7. Pre-Empting

It’s often much easier to pre-empt requests than to say “no” to them after the request has been made. If you know that requests are likely to be made, perhaps in a meeting, just say to everyone as soon as you come into the meeting,

“Look, everyone, just to let you know, my week is booked full with some urgent projects, and I won’t be able to take on any new requests.”

This, of course, takes a great deal of awareness that you’ll likely only have after having worked in one place or been friends with someone for a while. However, once you get the hang of it, it can be incredibly useful.

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8. Get Back to You

Instead of providing an answer then and there, it’s often better to tell the person you’ll give their request some thought and get back to them. This will allow you to give it some consideration, and check your commitments and priorities. Then, if you can’t take on the request, try saying no this way:

“After giving this some thought, and checking my commitments, I won’t be able to accommodate the request at this time.”

At least you gave it some consideration.

9. Maybe Later

If this is an option that you’d like to keep open, instead of just shutting the door on the person, it’s often better to just say,

“This sounds like an interesting opportunity, but I just don’t have the time at the moment. Perhaps you could check back with me in [give a time frame].”

Next time, when they check back with you, you might have some free time on your hands. If you need to continue saying no, here are some other ways to do so[3]:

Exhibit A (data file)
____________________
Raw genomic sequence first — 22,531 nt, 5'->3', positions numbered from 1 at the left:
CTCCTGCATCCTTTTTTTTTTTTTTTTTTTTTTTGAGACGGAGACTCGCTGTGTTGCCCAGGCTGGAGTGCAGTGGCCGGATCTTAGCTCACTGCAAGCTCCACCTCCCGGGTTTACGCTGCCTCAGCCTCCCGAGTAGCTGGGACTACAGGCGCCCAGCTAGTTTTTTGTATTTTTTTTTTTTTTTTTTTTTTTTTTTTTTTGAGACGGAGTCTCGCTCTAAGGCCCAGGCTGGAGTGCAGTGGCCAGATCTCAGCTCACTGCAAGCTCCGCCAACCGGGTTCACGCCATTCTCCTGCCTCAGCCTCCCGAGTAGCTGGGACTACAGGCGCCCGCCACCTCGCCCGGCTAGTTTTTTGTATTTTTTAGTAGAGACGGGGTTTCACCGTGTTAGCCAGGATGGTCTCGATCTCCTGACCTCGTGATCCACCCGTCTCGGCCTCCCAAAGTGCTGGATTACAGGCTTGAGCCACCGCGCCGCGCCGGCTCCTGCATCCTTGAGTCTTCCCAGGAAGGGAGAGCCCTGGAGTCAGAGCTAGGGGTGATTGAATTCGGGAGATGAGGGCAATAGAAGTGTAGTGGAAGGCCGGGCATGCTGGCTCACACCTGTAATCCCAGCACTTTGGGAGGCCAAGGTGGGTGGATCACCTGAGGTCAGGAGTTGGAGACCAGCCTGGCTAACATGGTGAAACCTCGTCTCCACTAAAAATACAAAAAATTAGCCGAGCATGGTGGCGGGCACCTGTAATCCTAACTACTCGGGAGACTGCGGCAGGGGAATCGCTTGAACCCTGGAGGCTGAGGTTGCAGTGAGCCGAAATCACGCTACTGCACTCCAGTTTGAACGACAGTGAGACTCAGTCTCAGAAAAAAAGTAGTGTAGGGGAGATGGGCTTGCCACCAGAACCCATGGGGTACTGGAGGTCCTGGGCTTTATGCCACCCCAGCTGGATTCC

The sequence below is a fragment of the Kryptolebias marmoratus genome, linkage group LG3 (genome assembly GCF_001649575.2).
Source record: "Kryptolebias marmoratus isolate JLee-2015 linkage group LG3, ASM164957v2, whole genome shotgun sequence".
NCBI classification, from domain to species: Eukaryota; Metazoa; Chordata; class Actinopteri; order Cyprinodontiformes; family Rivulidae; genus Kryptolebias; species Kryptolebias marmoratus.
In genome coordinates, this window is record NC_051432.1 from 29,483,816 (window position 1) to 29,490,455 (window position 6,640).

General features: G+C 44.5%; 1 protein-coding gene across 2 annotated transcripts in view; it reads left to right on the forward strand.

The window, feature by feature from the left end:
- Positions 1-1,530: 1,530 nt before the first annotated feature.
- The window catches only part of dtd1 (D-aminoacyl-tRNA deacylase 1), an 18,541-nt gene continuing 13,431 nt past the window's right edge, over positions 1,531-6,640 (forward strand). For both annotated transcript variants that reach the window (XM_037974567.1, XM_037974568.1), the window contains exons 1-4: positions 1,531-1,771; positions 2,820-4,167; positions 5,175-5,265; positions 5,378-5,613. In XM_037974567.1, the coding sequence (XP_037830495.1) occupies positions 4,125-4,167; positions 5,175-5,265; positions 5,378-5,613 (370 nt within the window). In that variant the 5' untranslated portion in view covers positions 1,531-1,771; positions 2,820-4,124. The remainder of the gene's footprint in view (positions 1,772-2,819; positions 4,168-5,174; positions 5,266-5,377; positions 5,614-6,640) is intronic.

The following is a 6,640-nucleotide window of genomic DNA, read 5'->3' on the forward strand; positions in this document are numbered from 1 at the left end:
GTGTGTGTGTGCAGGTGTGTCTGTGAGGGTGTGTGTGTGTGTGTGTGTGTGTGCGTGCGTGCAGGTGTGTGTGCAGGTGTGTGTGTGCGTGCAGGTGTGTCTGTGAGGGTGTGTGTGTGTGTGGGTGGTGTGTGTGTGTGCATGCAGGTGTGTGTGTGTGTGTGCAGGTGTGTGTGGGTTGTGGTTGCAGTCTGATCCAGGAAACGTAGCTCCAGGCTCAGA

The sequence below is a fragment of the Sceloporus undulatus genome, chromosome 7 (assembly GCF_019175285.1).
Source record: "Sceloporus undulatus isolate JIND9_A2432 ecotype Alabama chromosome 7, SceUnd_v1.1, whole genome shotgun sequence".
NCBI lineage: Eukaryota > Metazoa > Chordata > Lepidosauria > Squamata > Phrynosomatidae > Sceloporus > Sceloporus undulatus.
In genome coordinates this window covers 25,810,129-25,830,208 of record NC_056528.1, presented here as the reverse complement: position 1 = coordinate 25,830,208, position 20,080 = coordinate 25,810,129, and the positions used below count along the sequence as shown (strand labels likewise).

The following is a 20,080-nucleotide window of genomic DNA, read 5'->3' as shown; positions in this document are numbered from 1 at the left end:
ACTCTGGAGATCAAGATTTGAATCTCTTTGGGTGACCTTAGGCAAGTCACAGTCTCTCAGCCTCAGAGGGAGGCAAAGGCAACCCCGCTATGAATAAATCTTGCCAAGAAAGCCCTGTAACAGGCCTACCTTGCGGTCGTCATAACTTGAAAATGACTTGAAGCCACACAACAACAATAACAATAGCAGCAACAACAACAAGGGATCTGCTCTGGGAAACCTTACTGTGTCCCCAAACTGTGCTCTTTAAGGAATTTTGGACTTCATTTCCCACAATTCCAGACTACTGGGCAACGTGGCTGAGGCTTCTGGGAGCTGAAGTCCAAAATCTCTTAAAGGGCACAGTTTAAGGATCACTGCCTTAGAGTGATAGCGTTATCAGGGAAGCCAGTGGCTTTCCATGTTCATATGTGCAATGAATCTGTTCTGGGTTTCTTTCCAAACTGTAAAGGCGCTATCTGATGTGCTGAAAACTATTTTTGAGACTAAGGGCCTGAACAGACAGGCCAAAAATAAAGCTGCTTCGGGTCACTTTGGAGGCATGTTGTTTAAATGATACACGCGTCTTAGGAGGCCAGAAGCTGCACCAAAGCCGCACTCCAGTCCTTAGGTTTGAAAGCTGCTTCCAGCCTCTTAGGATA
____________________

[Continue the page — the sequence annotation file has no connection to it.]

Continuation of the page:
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Saying no the healthy way

    10. It’s Not You, It’s Me

    This classic dating rejection can work in other situations. Don’t be insincere about it, though. Often, the person or project is a good one, but it’s just not right for you, at least not at this time.

    Simply say so—you can compliment the idea, the project, the person, the organization—but say that it’s not the right fit, or it’s not what you’re looking for at this time. Only say this if it’s true, as people can sense insincerity.

    The Bottom Line

    Saying no isn’t an easy thing to do, but once you master it, you’ll find that you’re less stressed and more focused on the things that really matter to you. There’s no need to feel guilty about organizing your personal life and mental health in a way that feels good to you.

    Remember that when you learn to say no, isn’t about being mean. It’s about taking care of your time, energy, and sanity. Once you learn how to say no in a good way, people will respect your willingness to practice self-care and prioritization. 

    More Tips for a Less Stressful Life

    Featured photo credit: Kyle Glenn via unsplash.com

    Reference